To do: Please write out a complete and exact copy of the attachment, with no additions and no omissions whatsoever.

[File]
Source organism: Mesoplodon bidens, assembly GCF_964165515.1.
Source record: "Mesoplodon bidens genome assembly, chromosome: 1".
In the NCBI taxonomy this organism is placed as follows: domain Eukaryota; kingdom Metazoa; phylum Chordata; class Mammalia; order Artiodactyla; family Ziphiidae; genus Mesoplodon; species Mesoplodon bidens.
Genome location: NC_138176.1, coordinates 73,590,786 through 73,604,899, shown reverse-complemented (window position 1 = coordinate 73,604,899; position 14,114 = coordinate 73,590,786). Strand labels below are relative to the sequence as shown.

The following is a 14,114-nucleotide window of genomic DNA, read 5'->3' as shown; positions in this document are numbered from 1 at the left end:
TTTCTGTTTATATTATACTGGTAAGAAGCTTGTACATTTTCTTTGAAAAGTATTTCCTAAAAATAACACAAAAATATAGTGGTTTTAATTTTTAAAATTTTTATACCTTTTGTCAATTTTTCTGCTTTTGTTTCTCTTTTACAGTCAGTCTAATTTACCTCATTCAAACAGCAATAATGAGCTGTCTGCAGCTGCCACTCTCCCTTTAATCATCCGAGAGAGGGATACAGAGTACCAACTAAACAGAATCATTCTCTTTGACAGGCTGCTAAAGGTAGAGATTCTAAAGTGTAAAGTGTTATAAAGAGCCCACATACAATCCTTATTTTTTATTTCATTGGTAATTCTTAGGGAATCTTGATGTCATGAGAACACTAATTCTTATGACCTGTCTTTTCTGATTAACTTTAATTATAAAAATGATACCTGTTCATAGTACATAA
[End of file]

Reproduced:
Source organism: Mesoplodon bidens, assembly GCF_964165515.1.
Source record: "Mesoplodon bidens genome assembly, chromosome: 1".
In the NCBI taxonomy this organism is placed as follows: domain Eukaryota; kingdom Metazoa; phylum Chordata; class Mammalia; order Artiodactyla; family Ziphiidae; genus Mesoplodon; species Mesoplodon bidens.
Genome location: NC_138176.1, coordinates 73,590,786 through 73,604,899, shown reverse-complemented (window position 1 = coordinate 73,604,899; position 14,114 = coordinate 73,590,786). Strand labels below are relative to the sequence as shown.

The following is a 14,114-nucleotide window of genomic DNA, read 5'->3' as shown; positions in this document are numbered from 1 at the left end:
TTTCTGTTTATATTATACTGGTAAGAAGCTTGTACATTTTCTTTGAAAAGTATTTCCTAAAAATAACACAAAAATATAGTGGTTTTAATTTTTAAAATTTTTATACCTTTTGTCAATTTTTCTGCTTTTGTTTCTCTTTTACAGTCAGTCTAATTTACCTCATTCAAACAGCAATAATGAGCTGTCTGCAGCTGCCACTCTCCCTTTAATCATCCGAGAGAGGGATACAGAGTACCAACTAAACAGAATCATTCTCTTTGACAGGCTGCTAAAGGTAGAGATTCTAAAGTGTAAAGTGTTATAAAGAGCCCACATACAATCCTTATTTTTTATTTCATTGGTAATTCTTAGGGAATCTTGATGTCATGAGAACACTAATTCTTATGACCTGTCTTTTCTGATTAACTTTAATTATAAAAATGATACCTGTTCATAGTACATAA